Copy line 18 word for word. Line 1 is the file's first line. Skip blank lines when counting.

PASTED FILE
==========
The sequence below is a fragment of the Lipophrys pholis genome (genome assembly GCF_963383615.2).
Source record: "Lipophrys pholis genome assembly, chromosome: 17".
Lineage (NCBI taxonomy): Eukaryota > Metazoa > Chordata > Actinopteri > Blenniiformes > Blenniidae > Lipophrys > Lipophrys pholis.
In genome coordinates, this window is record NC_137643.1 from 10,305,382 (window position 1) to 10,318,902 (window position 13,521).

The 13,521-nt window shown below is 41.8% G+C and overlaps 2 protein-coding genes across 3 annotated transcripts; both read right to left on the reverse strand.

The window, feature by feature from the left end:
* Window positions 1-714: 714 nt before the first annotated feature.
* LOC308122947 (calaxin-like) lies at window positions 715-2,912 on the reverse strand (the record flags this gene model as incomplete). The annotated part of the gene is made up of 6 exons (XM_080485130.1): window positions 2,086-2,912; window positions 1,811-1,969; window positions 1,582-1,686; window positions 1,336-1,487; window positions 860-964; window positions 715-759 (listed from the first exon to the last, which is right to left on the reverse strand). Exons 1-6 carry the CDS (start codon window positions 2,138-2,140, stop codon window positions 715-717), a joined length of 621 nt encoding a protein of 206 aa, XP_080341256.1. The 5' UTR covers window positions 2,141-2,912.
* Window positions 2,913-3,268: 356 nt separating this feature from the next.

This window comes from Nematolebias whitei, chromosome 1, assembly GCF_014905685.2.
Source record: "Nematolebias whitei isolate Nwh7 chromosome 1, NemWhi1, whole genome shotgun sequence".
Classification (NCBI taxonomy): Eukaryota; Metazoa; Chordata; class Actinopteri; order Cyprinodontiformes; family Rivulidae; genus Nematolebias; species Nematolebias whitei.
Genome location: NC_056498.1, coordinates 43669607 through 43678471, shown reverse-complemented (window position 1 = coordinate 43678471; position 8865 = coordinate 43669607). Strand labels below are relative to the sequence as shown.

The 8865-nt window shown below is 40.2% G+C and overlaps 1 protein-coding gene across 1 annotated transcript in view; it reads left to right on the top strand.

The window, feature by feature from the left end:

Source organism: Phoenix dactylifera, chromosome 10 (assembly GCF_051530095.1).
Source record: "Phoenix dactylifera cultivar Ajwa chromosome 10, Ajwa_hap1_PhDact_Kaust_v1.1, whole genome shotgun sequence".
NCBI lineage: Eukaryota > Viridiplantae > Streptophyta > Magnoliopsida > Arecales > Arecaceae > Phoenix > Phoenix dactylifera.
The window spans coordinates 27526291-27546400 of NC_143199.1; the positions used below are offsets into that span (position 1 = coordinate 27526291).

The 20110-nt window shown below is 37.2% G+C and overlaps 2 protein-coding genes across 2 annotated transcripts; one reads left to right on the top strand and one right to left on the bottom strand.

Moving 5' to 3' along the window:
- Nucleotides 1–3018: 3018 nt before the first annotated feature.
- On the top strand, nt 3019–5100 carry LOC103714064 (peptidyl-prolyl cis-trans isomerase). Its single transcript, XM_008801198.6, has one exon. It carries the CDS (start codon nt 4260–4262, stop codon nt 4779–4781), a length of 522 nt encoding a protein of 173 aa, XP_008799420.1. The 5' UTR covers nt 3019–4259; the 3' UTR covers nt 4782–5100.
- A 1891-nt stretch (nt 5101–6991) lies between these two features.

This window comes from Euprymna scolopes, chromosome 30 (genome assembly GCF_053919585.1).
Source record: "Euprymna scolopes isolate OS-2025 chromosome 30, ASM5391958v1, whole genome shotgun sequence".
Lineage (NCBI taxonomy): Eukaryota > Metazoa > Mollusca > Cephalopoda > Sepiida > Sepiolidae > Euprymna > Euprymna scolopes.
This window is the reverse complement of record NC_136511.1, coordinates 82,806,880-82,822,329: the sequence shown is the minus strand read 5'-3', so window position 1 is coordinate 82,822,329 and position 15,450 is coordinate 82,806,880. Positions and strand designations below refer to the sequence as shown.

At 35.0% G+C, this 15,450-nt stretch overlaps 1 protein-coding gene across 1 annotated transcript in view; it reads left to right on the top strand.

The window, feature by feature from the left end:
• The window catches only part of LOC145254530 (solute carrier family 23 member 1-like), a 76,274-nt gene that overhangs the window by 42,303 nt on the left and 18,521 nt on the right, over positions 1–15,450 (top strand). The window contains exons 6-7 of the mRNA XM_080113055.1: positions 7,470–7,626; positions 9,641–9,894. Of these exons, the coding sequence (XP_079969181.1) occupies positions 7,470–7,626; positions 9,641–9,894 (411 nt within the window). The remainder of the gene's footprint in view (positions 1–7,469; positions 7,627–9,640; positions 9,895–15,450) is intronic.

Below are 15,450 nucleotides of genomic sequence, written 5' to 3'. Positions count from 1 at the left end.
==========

NCBI lineage: Eukaryota > Viridiplantae > Streptophyta > Magnoliopsida > Arecales > Arecaceae > Phoenix > Phoenix dactylifera.